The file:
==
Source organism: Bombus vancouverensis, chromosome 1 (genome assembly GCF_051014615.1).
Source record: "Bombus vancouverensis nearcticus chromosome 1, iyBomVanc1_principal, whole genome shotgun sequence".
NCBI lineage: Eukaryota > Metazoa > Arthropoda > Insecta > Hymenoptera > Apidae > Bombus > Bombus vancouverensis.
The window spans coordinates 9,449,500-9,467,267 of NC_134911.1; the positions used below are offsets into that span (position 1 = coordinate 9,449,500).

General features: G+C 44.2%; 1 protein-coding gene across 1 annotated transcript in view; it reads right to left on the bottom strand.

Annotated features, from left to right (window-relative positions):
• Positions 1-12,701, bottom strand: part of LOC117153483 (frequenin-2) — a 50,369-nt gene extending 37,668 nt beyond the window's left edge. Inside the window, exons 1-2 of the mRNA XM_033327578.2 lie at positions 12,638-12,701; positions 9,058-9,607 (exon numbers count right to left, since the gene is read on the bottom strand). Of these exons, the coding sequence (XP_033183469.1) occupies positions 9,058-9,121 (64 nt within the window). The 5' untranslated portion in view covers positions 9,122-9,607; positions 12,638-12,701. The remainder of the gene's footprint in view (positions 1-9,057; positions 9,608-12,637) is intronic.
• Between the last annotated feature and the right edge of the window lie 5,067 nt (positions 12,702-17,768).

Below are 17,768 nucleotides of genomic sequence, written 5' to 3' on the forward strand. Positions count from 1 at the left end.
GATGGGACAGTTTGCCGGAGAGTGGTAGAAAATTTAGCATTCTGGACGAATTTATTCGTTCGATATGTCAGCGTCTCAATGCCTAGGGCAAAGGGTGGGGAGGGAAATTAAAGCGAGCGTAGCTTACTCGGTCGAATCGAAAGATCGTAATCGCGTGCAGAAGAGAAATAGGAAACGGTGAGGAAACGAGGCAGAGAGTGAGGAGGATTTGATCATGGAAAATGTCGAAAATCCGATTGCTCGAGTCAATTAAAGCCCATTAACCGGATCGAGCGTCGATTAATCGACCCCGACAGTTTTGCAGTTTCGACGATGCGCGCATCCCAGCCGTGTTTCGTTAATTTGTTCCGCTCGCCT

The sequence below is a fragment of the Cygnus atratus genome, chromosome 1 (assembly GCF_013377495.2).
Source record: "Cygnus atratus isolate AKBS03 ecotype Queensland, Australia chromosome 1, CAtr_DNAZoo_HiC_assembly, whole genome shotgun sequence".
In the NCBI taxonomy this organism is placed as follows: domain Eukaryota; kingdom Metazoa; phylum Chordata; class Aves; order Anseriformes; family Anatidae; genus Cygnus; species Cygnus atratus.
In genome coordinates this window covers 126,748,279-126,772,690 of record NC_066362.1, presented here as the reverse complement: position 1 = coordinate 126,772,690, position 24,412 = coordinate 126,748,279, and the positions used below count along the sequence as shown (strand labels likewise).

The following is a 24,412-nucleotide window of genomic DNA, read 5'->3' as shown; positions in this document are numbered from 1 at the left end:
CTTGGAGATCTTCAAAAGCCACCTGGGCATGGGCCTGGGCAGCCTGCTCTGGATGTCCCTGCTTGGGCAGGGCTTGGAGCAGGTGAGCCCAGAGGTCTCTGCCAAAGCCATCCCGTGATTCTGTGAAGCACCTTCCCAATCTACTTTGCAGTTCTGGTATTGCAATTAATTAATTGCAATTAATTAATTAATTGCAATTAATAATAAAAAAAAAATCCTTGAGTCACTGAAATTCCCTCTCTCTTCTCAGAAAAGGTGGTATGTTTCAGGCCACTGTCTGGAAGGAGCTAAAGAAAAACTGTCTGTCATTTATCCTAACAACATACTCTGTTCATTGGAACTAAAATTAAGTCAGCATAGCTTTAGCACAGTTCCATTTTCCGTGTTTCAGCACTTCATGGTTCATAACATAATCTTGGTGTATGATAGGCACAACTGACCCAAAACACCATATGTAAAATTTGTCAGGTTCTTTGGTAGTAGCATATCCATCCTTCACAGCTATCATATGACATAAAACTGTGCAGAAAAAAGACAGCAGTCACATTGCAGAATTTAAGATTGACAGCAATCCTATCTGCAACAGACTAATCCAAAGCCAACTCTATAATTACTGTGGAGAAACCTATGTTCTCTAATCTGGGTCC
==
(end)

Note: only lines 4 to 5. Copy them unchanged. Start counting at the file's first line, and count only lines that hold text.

The window spans coordinates 9,449,500-9,467,267 of NC_134911.1; the positions used below are offsets into that span (position 1 = coordinate 9,449,500).

General features: G+C 44.2%; 1 protein-coding gene across 1 annotated transcript in view; it reads right to left on the bottom strand.